To my dismay, I realized that the sound card was burnt again.

    I put a lower fuse in the inverter and bought a cheap sound card to plug it into the PCI slot. However this pci sound cards have a higher tolerance than the built-in sound card on the epia. When I connect again the stereo cable from the audio-out of my sound card to the radio, it shuts off.. but this time only the fuse gets burnt.

    I went to get a ground loop isolator.. it looks like a closed cylinder but I think it has transformers inside. I made a couple of stereo-to-RCA male and female connectors because the input/output of the isolator are RCA type connectors. So when I connect the setup to the radio using the ground loop isolator, the fuse no longer blows and I can listen to the sound fine. I think this works because no longer is the current flowing from the battery->inverter->PSU->epia->sound card->radio->battery because the transformers have no DC connection, I mean electrically the transformers dont touch each other. The stereo cable must've completed a loop back to the battery that is of the lowest resistance, hence burning the fuses due to the high current.

    So you n00bies out there.. watch out before you plug in your sound card directly to the radio if you're using EPIA! I learned the hard way and I think I may have to go repair the mobo again.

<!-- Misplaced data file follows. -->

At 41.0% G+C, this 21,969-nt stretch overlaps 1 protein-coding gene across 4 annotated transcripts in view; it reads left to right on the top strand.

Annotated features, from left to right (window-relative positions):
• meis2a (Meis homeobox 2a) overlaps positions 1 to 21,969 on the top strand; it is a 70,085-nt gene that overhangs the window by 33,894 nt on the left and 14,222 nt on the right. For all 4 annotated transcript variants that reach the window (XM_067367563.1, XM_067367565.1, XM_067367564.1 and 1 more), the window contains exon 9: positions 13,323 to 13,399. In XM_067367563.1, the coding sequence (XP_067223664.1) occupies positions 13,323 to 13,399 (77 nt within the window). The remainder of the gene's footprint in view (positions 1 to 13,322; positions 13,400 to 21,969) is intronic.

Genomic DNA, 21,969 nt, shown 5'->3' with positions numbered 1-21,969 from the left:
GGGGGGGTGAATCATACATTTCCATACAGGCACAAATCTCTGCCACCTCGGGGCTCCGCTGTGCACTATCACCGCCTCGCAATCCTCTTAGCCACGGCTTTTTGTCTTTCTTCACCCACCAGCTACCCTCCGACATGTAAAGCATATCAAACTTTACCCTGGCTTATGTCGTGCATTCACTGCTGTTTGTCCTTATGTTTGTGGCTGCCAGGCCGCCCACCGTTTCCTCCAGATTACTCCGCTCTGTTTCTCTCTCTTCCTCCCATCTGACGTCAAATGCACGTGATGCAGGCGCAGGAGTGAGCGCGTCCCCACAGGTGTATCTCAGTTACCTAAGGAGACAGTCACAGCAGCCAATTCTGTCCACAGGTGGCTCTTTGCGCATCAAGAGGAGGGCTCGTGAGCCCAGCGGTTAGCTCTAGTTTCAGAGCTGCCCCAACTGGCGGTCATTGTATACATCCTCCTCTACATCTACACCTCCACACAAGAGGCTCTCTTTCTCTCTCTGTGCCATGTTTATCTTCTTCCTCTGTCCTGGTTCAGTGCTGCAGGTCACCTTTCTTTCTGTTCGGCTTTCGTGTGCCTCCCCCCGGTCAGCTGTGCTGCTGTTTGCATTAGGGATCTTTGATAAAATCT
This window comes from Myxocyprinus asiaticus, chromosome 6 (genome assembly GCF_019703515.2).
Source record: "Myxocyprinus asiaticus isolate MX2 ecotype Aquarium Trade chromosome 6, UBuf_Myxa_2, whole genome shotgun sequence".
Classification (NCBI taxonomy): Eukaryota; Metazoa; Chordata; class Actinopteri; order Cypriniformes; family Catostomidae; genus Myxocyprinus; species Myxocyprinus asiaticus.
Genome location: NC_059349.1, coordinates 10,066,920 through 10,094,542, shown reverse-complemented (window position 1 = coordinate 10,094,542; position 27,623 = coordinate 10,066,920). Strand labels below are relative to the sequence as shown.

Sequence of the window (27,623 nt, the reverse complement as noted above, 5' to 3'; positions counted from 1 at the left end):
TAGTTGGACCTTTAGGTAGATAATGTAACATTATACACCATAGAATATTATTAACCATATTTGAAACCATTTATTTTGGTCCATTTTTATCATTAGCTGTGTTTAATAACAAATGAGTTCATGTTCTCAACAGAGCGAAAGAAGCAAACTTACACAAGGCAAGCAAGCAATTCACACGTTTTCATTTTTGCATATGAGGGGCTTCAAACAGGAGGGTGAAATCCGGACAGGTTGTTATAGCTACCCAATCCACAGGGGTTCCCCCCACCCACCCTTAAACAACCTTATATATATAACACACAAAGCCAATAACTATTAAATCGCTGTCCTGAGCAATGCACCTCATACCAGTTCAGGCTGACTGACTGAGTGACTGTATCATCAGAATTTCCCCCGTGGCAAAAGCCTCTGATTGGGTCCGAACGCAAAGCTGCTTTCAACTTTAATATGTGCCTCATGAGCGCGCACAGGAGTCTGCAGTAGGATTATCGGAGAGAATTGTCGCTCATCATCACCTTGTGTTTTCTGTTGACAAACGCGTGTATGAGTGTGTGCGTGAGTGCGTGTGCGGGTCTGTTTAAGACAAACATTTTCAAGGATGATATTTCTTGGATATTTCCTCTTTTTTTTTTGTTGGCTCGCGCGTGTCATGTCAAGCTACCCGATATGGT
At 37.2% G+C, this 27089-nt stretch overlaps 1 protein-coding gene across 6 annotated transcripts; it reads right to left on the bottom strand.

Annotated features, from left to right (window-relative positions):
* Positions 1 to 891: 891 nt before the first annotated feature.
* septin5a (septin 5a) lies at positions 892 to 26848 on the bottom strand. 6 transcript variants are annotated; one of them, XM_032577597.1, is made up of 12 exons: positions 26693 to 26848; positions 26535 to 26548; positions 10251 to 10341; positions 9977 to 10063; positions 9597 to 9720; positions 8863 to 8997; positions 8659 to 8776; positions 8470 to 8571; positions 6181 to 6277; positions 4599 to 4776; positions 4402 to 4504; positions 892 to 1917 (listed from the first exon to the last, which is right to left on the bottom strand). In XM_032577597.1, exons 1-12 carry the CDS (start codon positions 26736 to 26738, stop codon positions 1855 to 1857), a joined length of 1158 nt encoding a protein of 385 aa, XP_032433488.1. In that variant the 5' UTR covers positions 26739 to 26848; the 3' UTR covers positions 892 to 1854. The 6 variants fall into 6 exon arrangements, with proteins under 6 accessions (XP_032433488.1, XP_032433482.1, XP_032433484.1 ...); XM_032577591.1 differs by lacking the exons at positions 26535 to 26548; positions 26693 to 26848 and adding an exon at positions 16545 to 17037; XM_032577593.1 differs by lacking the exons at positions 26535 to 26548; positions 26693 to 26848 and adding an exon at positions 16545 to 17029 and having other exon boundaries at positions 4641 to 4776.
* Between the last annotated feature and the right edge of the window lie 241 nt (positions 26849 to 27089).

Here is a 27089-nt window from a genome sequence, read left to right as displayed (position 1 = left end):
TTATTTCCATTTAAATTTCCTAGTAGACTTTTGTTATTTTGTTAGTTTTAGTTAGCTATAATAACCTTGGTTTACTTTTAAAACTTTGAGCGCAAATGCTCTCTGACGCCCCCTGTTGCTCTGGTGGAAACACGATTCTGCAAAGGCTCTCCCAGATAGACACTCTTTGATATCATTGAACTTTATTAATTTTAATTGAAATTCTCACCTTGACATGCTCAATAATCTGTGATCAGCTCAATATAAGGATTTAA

Now I have a different problem..

    1/ I can hear some static noise coming out of the radio and the radio screen is picking up some sound that I can see due to the animations.. it seems like some high frequency noises. I dont know how to fix this. I already have a ground loop isolator. Could it be because I made the stereo-RCA cable myself and I did a poor job at it? If I were to buy a ready-made stereo-RCA connector, should I replace the one connecting the sound card to the ground loop isolator or the one connecting the ground loop isolator to the radio?

    2/ To hear songs on the speakers, I cant plug in the stereo plug perfectly inside, because then I'd hear sound coming from only 1 speaker where as the other is distorted. To hear the sound perfectly, I have to slightly pull the stereo connector out so that it doesnt completely go in but still connects into the aux-in of the radio. This sucks because when I hit a bump in the road, the connector comes lose and I lose audio and I have to carefully place the connector back in slightly again.